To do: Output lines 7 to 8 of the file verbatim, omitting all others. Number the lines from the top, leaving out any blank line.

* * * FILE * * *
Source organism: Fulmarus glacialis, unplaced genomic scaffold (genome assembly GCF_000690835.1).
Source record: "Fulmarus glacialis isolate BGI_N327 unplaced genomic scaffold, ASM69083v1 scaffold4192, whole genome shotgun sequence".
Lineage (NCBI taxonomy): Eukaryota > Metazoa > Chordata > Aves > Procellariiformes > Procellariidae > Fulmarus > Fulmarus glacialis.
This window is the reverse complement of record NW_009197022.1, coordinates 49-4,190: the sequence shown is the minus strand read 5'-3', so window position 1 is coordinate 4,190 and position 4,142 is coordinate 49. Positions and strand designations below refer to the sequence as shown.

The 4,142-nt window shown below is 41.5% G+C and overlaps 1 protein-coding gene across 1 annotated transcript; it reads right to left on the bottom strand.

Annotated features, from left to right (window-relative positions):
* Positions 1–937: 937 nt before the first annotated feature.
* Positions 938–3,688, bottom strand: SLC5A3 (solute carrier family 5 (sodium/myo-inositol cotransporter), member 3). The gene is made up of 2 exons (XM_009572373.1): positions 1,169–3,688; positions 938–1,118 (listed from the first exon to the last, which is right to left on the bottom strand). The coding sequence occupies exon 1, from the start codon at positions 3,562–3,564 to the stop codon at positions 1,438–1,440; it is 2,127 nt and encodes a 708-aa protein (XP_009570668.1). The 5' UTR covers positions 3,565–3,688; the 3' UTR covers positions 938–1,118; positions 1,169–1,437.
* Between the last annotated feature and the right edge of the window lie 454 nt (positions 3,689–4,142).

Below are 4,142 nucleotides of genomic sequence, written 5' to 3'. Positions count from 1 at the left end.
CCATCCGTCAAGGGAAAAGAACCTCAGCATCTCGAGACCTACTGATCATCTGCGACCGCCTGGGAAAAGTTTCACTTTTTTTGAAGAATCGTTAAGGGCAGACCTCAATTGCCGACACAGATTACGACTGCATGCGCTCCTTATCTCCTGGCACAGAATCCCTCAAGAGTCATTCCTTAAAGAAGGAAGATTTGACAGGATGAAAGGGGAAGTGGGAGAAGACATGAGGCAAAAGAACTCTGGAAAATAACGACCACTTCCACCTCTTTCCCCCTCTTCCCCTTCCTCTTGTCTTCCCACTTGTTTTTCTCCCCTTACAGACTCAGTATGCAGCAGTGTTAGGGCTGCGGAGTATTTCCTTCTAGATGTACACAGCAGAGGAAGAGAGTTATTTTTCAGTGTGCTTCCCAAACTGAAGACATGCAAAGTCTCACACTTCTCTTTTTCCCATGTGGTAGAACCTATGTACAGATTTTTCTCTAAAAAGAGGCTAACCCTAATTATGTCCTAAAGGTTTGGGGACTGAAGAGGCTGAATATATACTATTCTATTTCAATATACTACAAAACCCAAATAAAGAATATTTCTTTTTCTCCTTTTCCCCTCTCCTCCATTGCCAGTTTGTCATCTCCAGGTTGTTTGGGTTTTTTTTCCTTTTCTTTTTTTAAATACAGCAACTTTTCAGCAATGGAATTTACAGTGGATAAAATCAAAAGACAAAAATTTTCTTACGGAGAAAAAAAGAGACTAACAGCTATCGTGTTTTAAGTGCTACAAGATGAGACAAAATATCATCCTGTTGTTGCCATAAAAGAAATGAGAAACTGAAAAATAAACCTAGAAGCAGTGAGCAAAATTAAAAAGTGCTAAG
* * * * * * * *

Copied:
* Positions 1–937: 937 nt before the first annotated feature.
* Positions 938–3,688, bottom strand: SLC5A3 (solute carrier family 5 (sodium/myo-inositol cotransporter), member 3). The gene is made up of 2 exons (XM_009572373.1): positions 1,169–3,688; positions 938–1,118 (listed from the first exon to the last, which is right to left on the bottom strand). The coding sequence occupies exon 1, from the start codon at positions 3,562–3,564 to the stop codon at positions 1,438–1,440; it is 2,127 nt and encodes a 708-aa protein (XP_009570668.1). The 5' UTR covers positions 3,565–3,688; the 3' UTR covers positions 938–1,118; positions 1,169–1,437.